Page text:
Sunday, January 09, 2005

Democracy Defined

Democratic indoctrination begins early and persists through our school years and beyond. However, as I reflect back on my younger days, I cannot recall ever engaging in a serious attempt to define democracy beyond the level of cliché and platitude. The overwhelming approval of democracy is part of what limits the analysis: if we all agree that we like something, who cares what it really is? However, if we as a nation are going to be in the business of installing democracies in societies across the globe, we'd better make sure that we know what it looks like. Doctors have to understand anatomy. Auto mechanics have to be able to identify the components of an engine. And as we export democracy far and wide, our obligation to understand its central features is no less.

In an earlier discussion, I identified two critical aspects of any democratic society: democratic process and cultural acceptance of said process’ legitimacy. For the purposes of this entry, I'm going to focus exclusively on process, as that must be completely described before any meaningful discussion of cultural acceptance can occur.

With that mind, let's explore the democratic process.

The most elemental component of democracy is the election. It is through this process that representatives are granted authority to exercise power within the society. Power acquired in this fashion has a legitimacy that is difficult, if not impossible, to obtain through any other means. The more legitimacy the government has in the eyes of the governed, the less force is required to ensure their capitulation. This inverse relationship between legitimacy and coercion is what establishes the general benevolence of democratic systems, which is ultimately democracy's most attractive characteristic.

However, for this grant of authority to be authentic, the election process must take a very specific shape. First and foremost the selection of representatives must be made freely and without coercion. Ensuring that it be so requires that certain other elements be present within the society. For example, a truly free choice cannot be made in the absence of information. Thus, restrictions on information access must be minimal. Likewise, free choice cannot be made under the threat of force. Therefore, there must be limits placed on the government and other interests within the society that prevent them from compelling agreement through force.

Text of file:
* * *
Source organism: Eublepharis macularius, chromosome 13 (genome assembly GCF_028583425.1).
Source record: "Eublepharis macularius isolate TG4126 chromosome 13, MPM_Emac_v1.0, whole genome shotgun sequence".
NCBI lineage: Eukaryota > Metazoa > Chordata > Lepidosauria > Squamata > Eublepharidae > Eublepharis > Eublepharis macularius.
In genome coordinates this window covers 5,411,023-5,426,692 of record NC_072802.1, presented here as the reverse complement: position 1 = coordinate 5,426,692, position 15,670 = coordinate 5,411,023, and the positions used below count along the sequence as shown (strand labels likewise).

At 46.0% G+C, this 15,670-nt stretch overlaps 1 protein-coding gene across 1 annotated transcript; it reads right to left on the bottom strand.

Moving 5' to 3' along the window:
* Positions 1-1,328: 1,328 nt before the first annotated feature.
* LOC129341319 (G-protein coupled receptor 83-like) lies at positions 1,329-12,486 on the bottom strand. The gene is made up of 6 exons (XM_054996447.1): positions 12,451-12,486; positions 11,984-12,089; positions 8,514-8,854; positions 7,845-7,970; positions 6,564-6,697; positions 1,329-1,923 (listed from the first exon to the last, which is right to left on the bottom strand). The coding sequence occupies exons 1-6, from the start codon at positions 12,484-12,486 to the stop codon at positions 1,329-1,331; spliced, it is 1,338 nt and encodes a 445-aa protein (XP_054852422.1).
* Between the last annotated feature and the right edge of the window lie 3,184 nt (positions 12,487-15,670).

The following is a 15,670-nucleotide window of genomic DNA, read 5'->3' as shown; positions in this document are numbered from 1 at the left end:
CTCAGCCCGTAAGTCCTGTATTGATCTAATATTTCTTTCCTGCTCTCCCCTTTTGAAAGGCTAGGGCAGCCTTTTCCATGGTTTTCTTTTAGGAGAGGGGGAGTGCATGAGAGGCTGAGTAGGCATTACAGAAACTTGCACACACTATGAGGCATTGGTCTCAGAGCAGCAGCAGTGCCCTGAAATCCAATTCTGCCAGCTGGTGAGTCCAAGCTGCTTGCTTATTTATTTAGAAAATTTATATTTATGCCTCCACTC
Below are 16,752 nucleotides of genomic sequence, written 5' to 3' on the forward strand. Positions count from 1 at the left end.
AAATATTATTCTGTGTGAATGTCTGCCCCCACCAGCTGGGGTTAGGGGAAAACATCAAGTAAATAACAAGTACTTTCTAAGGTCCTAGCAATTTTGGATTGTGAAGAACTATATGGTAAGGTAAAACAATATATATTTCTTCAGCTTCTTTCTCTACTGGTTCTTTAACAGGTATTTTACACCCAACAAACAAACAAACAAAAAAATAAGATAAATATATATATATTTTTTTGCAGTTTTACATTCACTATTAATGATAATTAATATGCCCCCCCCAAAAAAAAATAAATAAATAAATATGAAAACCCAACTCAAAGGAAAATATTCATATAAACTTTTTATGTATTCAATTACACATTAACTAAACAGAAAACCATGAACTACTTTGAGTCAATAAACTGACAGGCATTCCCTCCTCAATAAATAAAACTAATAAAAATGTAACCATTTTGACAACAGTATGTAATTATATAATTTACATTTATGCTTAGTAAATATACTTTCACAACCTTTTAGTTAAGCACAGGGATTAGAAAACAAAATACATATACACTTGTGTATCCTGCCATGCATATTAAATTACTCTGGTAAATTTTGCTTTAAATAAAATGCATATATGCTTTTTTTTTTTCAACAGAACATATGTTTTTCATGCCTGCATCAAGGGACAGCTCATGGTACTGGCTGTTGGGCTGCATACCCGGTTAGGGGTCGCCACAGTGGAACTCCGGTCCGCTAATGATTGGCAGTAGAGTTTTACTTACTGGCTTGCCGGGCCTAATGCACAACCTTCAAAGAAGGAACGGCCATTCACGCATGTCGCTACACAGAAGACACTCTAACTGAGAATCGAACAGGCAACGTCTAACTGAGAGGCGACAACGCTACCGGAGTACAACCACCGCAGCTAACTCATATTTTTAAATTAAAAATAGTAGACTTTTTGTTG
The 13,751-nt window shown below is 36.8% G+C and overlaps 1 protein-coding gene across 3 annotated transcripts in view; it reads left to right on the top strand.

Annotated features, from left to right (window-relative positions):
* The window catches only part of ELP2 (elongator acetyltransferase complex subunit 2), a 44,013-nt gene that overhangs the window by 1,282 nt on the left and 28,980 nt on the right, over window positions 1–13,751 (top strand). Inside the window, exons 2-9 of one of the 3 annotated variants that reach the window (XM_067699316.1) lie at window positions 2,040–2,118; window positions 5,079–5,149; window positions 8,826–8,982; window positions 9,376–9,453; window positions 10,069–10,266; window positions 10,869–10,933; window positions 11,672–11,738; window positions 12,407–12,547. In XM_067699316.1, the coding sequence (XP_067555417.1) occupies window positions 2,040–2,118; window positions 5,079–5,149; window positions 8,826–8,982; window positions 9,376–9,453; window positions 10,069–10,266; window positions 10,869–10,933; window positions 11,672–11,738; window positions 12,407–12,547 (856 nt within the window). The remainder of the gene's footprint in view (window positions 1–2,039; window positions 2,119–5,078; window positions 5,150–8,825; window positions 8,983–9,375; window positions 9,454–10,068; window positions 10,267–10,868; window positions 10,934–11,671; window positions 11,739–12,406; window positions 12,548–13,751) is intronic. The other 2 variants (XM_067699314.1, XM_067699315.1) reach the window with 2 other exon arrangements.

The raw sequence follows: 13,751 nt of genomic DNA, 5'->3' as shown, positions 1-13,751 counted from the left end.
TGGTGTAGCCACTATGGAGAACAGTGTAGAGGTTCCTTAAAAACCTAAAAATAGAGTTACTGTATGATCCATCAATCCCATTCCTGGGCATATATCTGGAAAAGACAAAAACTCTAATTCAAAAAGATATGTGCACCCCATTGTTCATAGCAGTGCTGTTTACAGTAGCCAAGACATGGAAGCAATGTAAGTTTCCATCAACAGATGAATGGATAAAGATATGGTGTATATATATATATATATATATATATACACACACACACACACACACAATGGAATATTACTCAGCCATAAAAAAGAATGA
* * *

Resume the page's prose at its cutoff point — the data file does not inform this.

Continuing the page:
With free choice assured, we can itemize the remaining necessary components of a legitimate election. First, the representatives selected ultimately must wield real power. The authority granted to them must be real and unchallenged by other, more powerful institutions. Second, participation in the selection process must be enjoyed by a substantial portion of the population. Third, each vote cast must be of equal value. And finally, the outcome of elections must be governed by, at least, the plurality principle.

Once all of these factors are present, the outcome of an election will approximate the will of the people. In a sense, a theoretical democracy is established at this point. The next trick is making sure that democracy lasts.

All enduring democracies are characterized by the presence of the following two features. First, elections as described above reliably repeat. They don't necessarily have to repeat on a regular schedule, but they have to occur with a fair degree of frequency. If a regular schedule is not defined, then there must be an upper limit to the amount of time between them. Second, all of these requirements, from free choice to election schedule, must be immutable. Generally this is accomplished through the establishment of a Constitution. Without it those in power might simply dismantle the entire structure at their first opportunity.

And that is a democracy. Of course, in the real world these components can appear in varying degrees. Some democracies enfranchise more or less people. Others restrict information more than others. Therefore, the term democracy is most accurately a measure of degree rather than a binary description. But, within limits, governments so structured can fairly be characterized as democratic.

What does all this say about the "democracies" we have been attempting to install of late? A fair amount, I would contend. But, I will leave that analysis for a (near) future entry.

PostScript: In writing this entry, I came across this resource provided by Indiana University. Without it certain features of this post would have been markedly different.

Click here to read Part III
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